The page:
Would you be happier if you had spent more time pursuing your career than tending to your personal relationships? Conversely, would your life be improved if you had devoted as much attention to your nearest and dearest as you did to the professional greasy pole? Both questions are raised in this brisk, propulsive sci-fi thriller from Wayward Pines trilogy author Blake Crouch. But the book really hinges on a third query: Could you defeat an alternative-dimension “you” in a battle of wits and maybe even a fight to the death?
Crouch’s protagonist—and antagonist, for that matter—is Jason Dessen. Seemingly destined for a brilliant career as a physicist, Dessen instead opted for a life based around his wife, Daniela, and son, the now teenage Charlie. One night, he is drugged by a masked and armed man and wakes in a world where he has a brilliant career but no wife or child. What is going on? Well, as Crouch reveals early in the book, the masked man is a Jason Dessen from a different dimension, one in which this Jason2, as “our” Jason calls him, has developed a way to travel between alternate universes. Desperate to experience the domestic satisfaction of Jason1, he decided to change places with his doppelgänger, leaving the latter marooned in a strange and increasingly dangerous world. The bulk of Dark Matter tracks Jason1’s seemingly impossible attempt to reclaim the life and loves that have been stolen from him.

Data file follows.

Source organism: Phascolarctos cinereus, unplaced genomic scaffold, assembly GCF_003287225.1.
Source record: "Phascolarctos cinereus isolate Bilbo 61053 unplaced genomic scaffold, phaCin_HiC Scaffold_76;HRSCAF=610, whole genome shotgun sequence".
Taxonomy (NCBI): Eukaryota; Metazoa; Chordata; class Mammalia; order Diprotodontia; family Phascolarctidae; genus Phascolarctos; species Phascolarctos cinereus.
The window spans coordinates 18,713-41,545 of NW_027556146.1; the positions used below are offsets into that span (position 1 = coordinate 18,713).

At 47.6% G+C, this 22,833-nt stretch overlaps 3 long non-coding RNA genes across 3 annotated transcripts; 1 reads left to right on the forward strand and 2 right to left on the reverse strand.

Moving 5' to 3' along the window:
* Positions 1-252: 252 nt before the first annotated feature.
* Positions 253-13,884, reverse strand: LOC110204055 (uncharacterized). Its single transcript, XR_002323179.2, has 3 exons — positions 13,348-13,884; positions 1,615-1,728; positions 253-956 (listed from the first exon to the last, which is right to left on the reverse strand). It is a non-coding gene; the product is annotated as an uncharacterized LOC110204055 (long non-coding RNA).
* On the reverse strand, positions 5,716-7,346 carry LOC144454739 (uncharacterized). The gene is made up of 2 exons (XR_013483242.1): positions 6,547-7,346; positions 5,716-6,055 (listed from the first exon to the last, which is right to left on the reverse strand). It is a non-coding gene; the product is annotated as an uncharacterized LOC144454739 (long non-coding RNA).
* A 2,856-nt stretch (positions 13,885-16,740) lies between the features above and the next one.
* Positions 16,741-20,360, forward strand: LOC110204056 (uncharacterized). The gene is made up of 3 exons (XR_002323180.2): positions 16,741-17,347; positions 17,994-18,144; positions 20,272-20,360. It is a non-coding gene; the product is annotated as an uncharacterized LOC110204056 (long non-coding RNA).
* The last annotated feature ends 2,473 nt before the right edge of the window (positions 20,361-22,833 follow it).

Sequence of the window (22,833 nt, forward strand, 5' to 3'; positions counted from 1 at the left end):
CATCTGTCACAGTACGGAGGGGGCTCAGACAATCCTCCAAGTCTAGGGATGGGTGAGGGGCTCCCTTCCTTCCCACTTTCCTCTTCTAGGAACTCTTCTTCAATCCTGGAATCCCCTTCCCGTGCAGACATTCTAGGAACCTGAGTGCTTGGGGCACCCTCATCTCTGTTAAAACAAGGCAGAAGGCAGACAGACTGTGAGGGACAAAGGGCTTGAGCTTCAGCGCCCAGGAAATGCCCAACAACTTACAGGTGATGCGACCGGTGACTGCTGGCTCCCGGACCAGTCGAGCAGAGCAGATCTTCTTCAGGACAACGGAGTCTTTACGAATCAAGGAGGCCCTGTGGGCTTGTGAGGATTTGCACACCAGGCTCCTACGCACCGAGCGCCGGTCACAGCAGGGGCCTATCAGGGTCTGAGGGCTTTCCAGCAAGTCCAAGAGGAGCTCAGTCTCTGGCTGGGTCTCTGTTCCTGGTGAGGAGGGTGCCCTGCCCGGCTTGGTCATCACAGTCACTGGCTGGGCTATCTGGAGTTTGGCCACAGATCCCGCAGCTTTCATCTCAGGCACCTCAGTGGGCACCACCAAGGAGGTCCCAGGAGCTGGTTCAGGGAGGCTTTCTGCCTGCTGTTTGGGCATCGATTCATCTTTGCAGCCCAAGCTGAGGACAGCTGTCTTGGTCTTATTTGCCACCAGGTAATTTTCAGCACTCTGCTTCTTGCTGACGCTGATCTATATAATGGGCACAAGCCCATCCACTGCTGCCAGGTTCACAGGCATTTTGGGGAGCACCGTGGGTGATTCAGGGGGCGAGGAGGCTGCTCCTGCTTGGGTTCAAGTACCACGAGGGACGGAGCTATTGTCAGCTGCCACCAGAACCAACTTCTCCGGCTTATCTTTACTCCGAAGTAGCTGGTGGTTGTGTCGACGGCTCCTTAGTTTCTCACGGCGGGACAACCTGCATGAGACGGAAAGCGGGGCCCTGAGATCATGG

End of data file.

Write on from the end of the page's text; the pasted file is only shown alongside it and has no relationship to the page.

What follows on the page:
The concept of interdimensional travel has been previously explored in a host of fantastical fictional works, from Robert Heinlein’s 1980 novel The Number of the Beast to the Fox TV show Fringe. Dark Matter has plenty of heady concepts and phantasmagorical plotting. But it is also beguilingly rooted in Jason1’s desperate travails, elevating this page-turning adventure into an entirely different dimension. B+
MEMORABLE LINE “Whole Foods smells like the hippie I dated before Daniela—a tincture of fresh produce, ground coffee, and essential oils.”